Art: a sense of silence
In a quiet garden studio tucked away within Oxford’s ring road, artist Claire Christie Sadler is inspired by the visual music of the West Coast of Scotland. Claire, who originally trained as a cellist, is the winner of the 2019 Artweeks Mary Moser Award, an annual award intended to help develop the career of a professional artist who has taken up art as a second career later in life. Artweeks Festival Director Esther Lafferty visited her to explore both her art and the parallels between the two creative professions.
As a child Claire loved both art and music at school, picking up the cello at 11 ‘which was rather late actually’. Finding herself completely caught up with the love of playing the cello, she went to music college rather than art college. With hindsight, she realises that she couldn’t have done it the other way round as acquiring an instrumental technique is much harder to do later. She maintained her drawing and whilst she loved both playing and teaching, the drive to pursue the visual arts remained strong. So in her late thirties Claire began taking art classes, which led to a Foundation Course and then a Fine Art degree. She set up her wooden studio at the bottom of the garden which, she says, ‘felt like coming home’. And both the simple space and the art produced within resonate with the feeling of being rooted in a place, and the inner peace and tranquillity that brings.
The views that line the wooden walls transport the viewer to the west coast of Scotland where Claire finds herself drawn back again and again. ‘I feel as if there’s a part of me that comes alive when I am there,’ she smiles, ‘and I know it’s fanciful, but it’s almost as if it is in my genes!’
Although her mother is Scottish, Claire first went to Scotland when she was 11. ‘It felt important and exciting to finally visit,’ she explains. ‘We drove, and I was very aware of the time it took and the distance we’d travelled. I remember feeling an instant connection on arrival, and that Oban was a very special place.’ Now, Claire still finds the long drive part of the magic of a trip to Scotland, watching the landscape change with the miles further north. ‘Beyond The Lake District, the hills start to grow – the sky seems to get bigger and the landscape opens out. The West Coast of Scotland offers a sense of perspective, and contradictions too; the vast scale of the landscape heightens our awareness of how small we are, and yet there is an increased sense of self; the ancient history of this place highlights the brevity of our own lives; this place which has such a physical sense of permanence appears to be constantly changing as we look at it. The rain, wind, snow, sleet and light disguise, enhance, conceal and then reveal the mountains, hills and water.’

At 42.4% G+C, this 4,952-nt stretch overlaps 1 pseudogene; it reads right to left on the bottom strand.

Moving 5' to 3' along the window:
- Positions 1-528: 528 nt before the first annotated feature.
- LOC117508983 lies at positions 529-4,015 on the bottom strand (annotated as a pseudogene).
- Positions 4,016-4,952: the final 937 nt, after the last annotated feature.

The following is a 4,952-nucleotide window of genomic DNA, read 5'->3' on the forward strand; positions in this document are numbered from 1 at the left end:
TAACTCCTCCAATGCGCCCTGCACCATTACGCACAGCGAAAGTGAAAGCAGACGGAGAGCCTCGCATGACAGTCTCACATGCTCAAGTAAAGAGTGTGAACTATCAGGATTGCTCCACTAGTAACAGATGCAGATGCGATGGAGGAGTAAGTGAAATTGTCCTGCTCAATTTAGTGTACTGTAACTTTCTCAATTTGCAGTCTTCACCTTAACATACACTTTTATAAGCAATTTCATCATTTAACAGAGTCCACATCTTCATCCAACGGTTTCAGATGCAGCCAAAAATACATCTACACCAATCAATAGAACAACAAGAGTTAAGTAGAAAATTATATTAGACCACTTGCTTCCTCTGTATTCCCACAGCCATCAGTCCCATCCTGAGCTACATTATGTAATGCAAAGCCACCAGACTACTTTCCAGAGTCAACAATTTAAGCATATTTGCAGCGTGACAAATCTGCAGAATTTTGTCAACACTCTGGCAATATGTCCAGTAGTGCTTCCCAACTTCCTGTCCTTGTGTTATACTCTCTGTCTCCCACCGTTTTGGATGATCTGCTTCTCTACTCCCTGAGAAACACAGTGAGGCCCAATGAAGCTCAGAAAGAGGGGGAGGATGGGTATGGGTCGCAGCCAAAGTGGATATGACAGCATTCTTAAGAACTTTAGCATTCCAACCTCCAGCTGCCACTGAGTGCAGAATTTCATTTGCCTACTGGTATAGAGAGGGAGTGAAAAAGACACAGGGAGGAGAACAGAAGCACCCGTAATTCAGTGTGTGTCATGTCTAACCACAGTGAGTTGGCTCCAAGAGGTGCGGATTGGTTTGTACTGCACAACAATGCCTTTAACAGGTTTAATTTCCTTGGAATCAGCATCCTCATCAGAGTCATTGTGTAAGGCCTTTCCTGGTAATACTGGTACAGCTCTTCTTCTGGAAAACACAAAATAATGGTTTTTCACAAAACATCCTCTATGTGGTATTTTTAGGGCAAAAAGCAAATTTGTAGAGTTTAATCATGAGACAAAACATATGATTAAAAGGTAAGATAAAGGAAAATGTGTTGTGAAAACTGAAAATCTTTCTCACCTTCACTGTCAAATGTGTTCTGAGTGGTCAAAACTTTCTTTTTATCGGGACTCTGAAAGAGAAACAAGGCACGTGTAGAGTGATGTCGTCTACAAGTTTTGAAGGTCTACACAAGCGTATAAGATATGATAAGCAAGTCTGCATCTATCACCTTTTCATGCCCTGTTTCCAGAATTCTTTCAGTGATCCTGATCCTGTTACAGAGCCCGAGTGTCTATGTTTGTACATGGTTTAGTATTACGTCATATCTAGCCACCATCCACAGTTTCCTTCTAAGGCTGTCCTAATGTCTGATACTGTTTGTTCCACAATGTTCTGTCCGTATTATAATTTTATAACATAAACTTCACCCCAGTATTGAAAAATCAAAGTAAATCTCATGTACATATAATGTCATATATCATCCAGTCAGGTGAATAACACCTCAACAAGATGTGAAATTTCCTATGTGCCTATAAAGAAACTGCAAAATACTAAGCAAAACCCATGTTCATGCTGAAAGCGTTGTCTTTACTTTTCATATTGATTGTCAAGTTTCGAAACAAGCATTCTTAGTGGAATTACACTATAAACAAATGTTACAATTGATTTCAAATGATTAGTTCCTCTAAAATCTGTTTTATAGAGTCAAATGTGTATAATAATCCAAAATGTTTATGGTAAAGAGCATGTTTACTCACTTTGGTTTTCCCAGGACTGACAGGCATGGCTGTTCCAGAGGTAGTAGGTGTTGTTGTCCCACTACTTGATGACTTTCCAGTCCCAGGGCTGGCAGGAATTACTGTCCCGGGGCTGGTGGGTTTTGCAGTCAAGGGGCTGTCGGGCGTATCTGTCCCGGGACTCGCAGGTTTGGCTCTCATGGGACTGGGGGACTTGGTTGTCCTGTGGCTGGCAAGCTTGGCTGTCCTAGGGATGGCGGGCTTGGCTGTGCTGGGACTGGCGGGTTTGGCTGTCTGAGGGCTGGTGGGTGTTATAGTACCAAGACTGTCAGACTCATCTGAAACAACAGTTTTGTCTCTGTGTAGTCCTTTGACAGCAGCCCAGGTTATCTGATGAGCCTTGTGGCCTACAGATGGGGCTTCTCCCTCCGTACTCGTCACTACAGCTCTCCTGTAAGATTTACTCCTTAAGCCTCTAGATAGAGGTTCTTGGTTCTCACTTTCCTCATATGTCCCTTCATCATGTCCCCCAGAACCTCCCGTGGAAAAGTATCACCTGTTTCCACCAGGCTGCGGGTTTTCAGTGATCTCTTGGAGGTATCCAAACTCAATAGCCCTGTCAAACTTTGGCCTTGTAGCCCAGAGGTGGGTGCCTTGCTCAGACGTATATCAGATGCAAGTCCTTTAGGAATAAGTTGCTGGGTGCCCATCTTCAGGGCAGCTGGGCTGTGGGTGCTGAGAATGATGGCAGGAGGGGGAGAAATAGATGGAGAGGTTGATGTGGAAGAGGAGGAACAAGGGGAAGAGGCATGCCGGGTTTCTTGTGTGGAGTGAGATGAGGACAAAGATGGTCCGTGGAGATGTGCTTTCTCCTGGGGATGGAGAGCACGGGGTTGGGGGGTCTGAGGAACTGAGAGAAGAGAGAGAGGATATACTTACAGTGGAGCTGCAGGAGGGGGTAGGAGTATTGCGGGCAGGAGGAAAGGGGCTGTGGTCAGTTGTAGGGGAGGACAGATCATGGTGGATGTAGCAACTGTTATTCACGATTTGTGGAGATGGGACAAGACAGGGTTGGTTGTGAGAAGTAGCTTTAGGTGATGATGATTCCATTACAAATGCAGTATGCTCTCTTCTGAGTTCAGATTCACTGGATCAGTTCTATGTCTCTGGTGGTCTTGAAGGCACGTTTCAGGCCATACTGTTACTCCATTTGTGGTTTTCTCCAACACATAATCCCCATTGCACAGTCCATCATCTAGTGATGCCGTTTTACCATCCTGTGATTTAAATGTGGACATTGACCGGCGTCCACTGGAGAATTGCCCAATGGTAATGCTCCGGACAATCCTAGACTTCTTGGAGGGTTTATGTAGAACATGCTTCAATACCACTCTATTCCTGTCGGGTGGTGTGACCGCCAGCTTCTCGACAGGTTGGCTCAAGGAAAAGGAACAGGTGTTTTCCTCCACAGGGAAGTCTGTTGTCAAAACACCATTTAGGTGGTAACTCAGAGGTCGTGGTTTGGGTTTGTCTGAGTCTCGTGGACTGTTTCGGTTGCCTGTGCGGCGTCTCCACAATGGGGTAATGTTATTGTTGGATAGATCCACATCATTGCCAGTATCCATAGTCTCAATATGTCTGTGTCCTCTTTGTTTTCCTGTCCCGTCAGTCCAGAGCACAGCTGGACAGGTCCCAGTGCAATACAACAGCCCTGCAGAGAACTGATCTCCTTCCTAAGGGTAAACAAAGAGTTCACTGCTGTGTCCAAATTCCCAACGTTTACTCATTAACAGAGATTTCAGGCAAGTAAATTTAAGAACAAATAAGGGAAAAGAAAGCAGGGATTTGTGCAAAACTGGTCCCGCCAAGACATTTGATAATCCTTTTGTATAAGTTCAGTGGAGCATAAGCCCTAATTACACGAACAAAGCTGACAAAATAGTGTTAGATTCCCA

‘I don’t care what the weather’s like,’ she continues. ‘In fact, I love the way the sky throws weather at you. Bad weather is so dramatic, and when you’re warm inside looking out at the sleet or the wind sweeping across the landscape, and continually changing the light and the sky, it’s like watching a film roll. There’s such power in the sea and the tides, and the air feels different on your skin, clean and pure, crisp and cold.’
To convey this purity, Claire’s art is almost entirely monochrome, created with a simple set of art tools – powdered charcoal, charcoal, rubber, brushes, and using her fingers too, a simplicity which give her pieces a sense of freedom (although she also works in detailed pencil with a meditative precision as when capturing the surface of the sea or sometimes the human form.) ‘I see my work as ‘making’ a picture rather than drawing one,’ she elaborates.
‘I love colour in the hands of people who use it well,’ she smiles, ‘but I find it distracting to work with. I find that using just black on white and all the tones between encourages a focus on line, form and light: it’s the dark, the light and the contrast between them that defines the sculptural form of the landscape. I love the place where the dark meets the light and the water reflects that. There’s an ever-changing play of light in the sky, which drifts over the surface of the water and land, a mesmeric and restless drama in which the water and the contours of the land are disguised and revealed.’
With awareness, emotion, and a quiet contemplation, Claire captures the sense of movement on paper with clear, clean lines and considered contrast. Rich in atmosphere, her drawings show the narrative of the landscape in all its moods, from harmonious, luminous and ethereal to brooding and dark, as the substance of the land, the rhythms of the seasons and the tides, and the transience of the light present a continual ‘performance’: the parallels with music are clear to see. The relatively stark nature of black-and-white is explicitly dramatic and expressive whilst timeless and evocative, her light touch and loose lines softening a strong and sometimes bleak skyline.
It’s clear from looking at Claire’s work that her music feeds into the art, the transient quality of her pictures, and the technical accuracy too– she’s acutely aware of the movements she uses and the marks she makes, using the charcoal or brush with the precision and delicacy of a bow, for example – and although alone as she creates, it is almost as if it was a performance.
‘Art and instrumental music are both wordless forms of communication yet can convey perfectly a feeling or an emotion,’ she explains. ‘There’s a quote from Sara Maitland’s The Book of Silence “…there it was, the clear, clean line that divides the earth and sky, and also unites them. That line was constant…”’
‘In music,’ says Claire, ‘silence is as important as sound and in the landscape of the West Coast of Scotland, sound seems to take on a new significance. I often think that it is the sound of silence (or at least the lack of man-made sounds) that I am trying to capture in my art. ‘
Published in OX Magazine Jan 2019